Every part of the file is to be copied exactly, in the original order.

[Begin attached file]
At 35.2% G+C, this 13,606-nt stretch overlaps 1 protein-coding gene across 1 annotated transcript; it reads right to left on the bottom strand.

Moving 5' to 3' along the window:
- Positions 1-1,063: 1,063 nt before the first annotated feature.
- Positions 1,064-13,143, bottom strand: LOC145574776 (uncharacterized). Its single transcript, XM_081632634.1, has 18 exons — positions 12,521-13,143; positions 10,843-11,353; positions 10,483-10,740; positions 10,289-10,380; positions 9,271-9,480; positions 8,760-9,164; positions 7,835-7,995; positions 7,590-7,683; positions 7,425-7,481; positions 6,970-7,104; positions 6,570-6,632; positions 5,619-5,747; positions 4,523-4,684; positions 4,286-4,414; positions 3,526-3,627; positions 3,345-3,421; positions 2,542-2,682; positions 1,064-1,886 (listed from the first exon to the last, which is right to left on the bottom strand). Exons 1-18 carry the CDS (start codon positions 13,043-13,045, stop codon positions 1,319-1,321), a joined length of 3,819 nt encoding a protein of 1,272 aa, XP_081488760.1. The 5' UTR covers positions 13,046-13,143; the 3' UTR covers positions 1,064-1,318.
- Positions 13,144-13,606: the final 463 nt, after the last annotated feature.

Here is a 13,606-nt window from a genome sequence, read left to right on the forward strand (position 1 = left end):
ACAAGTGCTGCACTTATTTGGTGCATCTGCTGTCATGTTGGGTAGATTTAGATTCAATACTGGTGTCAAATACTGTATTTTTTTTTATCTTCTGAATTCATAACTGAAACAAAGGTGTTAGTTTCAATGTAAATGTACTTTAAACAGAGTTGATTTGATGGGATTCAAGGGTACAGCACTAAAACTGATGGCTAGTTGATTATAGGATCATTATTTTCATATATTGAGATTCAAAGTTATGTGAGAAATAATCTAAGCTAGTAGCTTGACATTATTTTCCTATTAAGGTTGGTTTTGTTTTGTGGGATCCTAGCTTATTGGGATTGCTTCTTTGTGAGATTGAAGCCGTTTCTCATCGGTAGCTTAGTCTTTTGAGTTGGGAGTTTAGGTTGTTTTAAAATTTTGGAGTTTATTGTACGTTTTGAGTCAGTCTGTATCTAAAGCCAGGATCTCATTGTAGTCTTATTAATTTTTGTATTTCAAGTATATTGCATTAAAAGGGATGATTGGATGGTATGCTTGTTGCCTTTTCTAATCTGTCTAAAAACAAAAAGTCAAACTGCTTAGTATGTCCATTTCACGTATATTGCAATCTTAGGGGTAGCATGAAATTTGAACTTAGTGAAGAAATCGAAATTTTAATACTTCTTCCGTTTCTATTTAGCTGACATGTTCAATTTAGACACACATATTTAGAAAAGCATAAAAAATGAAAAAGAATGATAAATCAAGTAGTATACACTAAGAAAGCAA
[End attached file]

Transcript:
At 35.2% G+C, this 13,606-nt stretch overlaps 1 protein-coding gene across 1 annotated transcript; it reads right to left on the bottom strand.

Moving 5' to 3' along the window:
- Positions 1-1,063: 1,063 nt before the first annotated feature.
- Positions 1,064-13,143, bottom strand: LOC145574776 (uncharacterized). Its single transcript, XM_081632634.1, has 18 exons — positions 12,521-13,143; positions 10,843-11,353; positions 10,483-10,740; positions 10,289-10,380; positions 9,271-9,480; positions 8,760-9,164; positions 7,835-7,995; positions 7,590-7,683; positions 7,425-7,481; positions 6,970-7,104; positions 6,570-6,632; positions 5,619-5,747; positions 4,523-4,684; positions 4,286-4,414; positions 3,526-3,627; positions 3,345-3,421; positions 2,542-2,682; positions 1,064-1,886 (listed from the first exon to the last, which is right to left on the bottom strand). Exons 1-18 carry the CDS (start codon positions 13,043-13,045, stop codon positions 1,319-1,321), a joined length of 3,819 nt encoding a protein of 1,272 aa, XP_081488760.1. The 5' UTR covers positions 13,046-13,143; the 3' UTR covers positions 1,064-1,318.
- Positions 13,144-13,606: the final 463 nt, after the last annotated feature.

Here is a 13,606-nt window from a genome sequence, read left to right on the forward strand (position 1 = left end):
ACAAGTGCTGCACTTATTTGGTGCATCTGCTGTCATGTTGGGTAGATTTAGATTCAATACTGGTGTCAAATACTGTATTTTTTTTTATCTTCTGAATTCATAACTGAAACAAAGGTGTTAGTTTCAATGTAAATGTACTTTAAACAGAGTTGATTTGATGGGATTCAAGGGTACAGCACTAAAACTGATGGCTAGTTGATTATAGGATCATTATTTTCATATATTGAGATTCAAAGTTATGTGAGAAATAATCTAAGCTAGTAGCTTGACATTATTTTCCTATTAAGGTTGGTTTTGTTTTGTGGGATCCTAGCTTATTGGGATTGCTTCTTTGTGAGATTGAAGCCGTTTCTCATCGGTAGCTTAGTCTTTTGAGTTGGGAGTTTAGGTTGTTTTAAAATTTTGGAGTTTATTGTACGTTTTGAGTCAGTCTGTATCTAAAGCCAGGATCTCATTGTAGTCTTATTAATTTTTGTATTTCAAGTATATTGCATTAAAAGGGATGATTGGATGGTATGCTTGTTGCCTTTTCTAATCTGTCTAAAAACAAAAAGTCAAACTGCTTAGTATGTCCATTTCACGTATATTGCAATCTTAGGGGTAGCATGAAATTTGAACTTAGTGAAGAAATCGAAATTTTAATACTTCTTCCGTTTCTATTTAGCTGACATGTTCAATTTAGACACACATATTTAGAAAAGCATAAAAAATGAAAAAGAATGATAAATCAAGTAGTATACACTAAGAAAGCAA